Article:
Jim Zorn Finds His Rhythm: Redskins Coach's Experience Gives Reason for Hope

Anthony BrownCorrespondent IAugust 27, 2009

LANDOVER, MD - AUGUST 22:  Head coach Jim Zorn of the Washington Redskins watches the game against the Pittsburgh Steelers at Fed Ex Field on August 22, 2009 in Landover, Maryland.  (Photo by Greg Fiume/Getty Images)

Of the four big issues facing the Washington Redskins' offense, head coach Jim Zorn is the least discussed.

Skepticism about quarterback Jason Campbell, fears about the offensive line, and doubt about young wide receivers get more ink in the buildup to the season.

Jim Zorn's progress as head coach has the greater impact.

Zorn's performance in the Steelers preseason game gives reason for hope.

He gambled on a deep pass on the opening play of Washington's first possession. He called a fake punt on the same 15-play drive that controlled the clock for almost seven minutes and ended with a score. He did this in the first quarter, when the Steelers weren't expecting it and while there was time to recover from any setbacks.

After a lethargic performance against the Baltimore Ravens, Zorn found the exact way to energize his team. He called them "soft."

That's a fighting word to football players, but Zorn knew to do it. It motivated the Skins' snarly nature against the Steelers.

Jim Zorn knows his team and is using his knowledge aggressively. Mr. Zorn has found his rhythm. 

Last year, the more the season fell apart, the more conservative a coach Zorn became. The accidental coach can't be blamed for that entirely. He was contending with degraded blocking and with receivers who delivered Brandon Lloyd-like performances. 

But just as fans expect their quarterback to be a playmaker, they want their coach to be a turnaround artist on the order of the Philadelphia Eagles' Andy Reid.

The Eagles stood at 5-5-1 by week 12, 2008, including an embarrassing tie with the then 1-8 Cincinnati Bengals. The Redskins' December win at home against the Eagles seemed to knock Philadelphia out of playoff contention.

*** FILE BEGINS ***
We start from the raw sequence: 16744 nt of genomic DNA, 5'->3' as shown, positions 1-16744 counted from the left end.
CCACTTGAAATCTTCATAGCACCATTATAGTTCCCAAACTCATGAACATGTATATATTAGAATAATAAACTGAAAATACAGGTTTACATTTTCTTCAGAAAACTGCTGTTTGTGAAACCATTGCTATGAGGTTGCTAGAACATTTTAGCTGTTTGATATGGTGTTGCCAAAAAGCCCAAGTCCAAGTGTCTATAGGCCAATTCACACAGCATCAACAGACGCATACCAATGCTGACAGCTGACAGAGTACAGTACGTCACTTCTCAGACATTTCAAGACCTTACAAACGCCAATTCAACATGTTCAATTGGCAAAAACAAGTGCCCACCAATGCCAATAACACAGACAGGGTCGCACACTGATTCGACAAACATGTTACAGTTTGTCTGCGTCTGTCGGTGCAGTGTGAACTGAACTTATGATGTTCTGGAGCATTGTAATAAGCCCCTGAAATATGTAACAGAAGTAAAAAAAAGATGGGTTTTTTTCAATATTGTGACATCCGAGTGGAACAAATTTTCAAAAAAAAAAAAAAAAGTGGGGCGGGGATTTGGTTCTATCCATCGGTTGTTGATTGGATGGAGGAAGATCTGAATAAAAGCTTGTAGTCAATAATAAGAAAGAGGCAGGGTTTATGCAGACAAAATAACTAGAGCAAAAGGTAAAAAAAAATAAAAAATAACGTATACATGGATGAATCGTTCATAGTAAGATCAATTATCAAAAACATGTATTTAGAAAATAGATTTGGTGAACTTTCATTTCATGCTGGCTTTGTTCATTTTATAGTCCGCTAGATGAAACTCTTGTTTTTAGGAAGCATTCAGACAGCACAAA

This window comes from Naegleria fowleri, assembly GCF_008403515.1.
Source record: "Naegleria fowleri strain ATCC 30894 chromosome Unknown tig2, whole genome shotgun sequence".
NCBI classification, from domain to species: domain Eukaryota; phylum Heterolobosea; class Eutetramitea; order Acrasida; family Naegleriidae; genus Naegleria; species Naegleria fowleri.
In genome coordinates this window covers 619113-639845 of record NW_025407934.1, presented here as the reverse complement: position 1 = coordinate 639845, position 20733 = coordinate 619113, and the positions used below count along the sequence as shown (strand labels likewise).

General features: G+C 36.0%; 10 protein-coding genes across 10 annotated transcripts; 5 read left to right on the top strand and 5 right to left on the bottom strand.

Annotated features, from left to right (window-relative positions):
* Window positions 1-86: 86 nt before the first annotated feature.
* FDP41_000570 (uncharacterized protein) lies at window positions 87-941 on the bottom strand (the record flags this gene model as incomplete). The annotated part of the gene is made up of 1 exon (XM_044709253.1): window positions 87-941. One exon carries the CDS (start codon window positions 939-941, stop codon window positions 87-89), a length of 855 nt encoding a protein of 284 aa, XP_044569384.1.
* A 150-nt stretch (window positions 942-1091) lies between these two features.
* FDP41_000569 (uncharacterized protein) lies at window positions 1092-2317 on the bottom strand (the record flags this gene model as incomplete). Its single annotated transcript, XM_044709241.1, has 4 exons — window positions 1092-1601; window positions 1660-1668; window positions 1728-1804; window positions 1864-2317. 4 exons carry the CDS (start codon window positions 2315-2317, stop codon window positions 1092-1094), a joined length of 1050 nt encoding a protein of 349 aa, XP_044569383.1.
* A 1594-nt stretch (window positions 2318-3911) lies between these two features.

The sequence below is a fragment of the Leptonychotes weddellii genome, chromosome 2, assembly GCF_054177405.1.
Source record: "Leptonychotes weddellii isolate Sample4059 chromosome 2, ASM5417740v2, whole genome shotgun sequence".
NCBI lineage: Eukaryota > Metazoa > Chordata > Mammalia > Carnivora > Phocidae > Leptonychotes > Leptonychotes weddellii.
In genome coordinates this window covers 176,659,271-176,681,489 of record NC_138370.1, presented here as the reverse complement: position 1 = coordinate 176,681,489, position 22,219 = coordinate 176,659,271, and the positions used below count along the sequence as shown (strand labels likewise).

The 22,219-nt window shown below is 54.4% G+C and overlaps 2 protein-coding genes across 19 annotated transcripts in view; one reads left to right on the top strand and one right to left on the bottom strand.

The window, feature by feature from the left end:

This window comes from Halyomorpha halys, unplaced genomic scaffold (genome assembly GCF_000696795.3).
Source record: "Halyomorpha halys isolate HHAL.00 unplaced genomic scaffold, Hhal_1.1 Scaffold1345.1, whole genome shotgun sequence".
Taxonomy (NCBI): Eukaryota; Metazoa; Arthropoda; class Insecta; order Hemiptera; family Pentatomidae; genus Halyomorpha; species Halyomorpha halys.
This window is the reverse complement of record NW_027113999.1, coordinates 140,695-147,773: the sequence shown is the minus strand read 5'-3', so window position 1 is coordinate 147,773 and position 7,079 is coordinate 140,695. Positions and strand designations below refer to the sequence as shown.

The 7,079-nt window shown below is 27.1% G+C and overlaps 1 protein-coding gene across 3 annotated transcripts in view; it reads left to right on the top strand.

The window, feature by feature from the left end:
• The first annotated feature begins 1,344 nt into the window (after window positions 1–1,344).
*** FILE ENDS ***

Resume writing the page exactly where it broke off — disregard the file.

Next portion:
Yet Reid guided the Eagles to a wild card spot and led them as far as the conference championship game. Reid did that with pedestrian wide receivers and a subpar (for him) performance from Brian Westbrook.

Reid found the right way to motivate quarterback Donovan McNabb: He benched him.

In spite of the sweep by Washington, Reid made the playoffs because he did what Jim Zorn failed to do—beat the Rams and 49ers and tie the Bengals, teams whose combined 2008 win-loss record was 13-34-1.
It's no coincidence that Reid, who has the best win-loss record in the NFC East since 1999—97-56-1—is also the longest serving coach in the division. Time on the job counts.

If you've had a career for longer than five years, you've seen this principle at work. It's the sense that you do better in your second and third season on the job just because you know what to expect and how to prepare.

Talent gets the job. Practice hones skills. Only time allows the experience to know what to do better.

Winning isn't just about having all the best players. It's about making the best use of the talent you've got.

Brian Orakpo and Albert Haynesworth may be great additions for the Redskins. Those young receivers may finally come through. Jason Campbell might improve his performance by 33 percent.

But the Redskins might win two more games this season just because Jim Zorn has a better sense of what to do with his talent—quarterback, receivers, O-line, and all.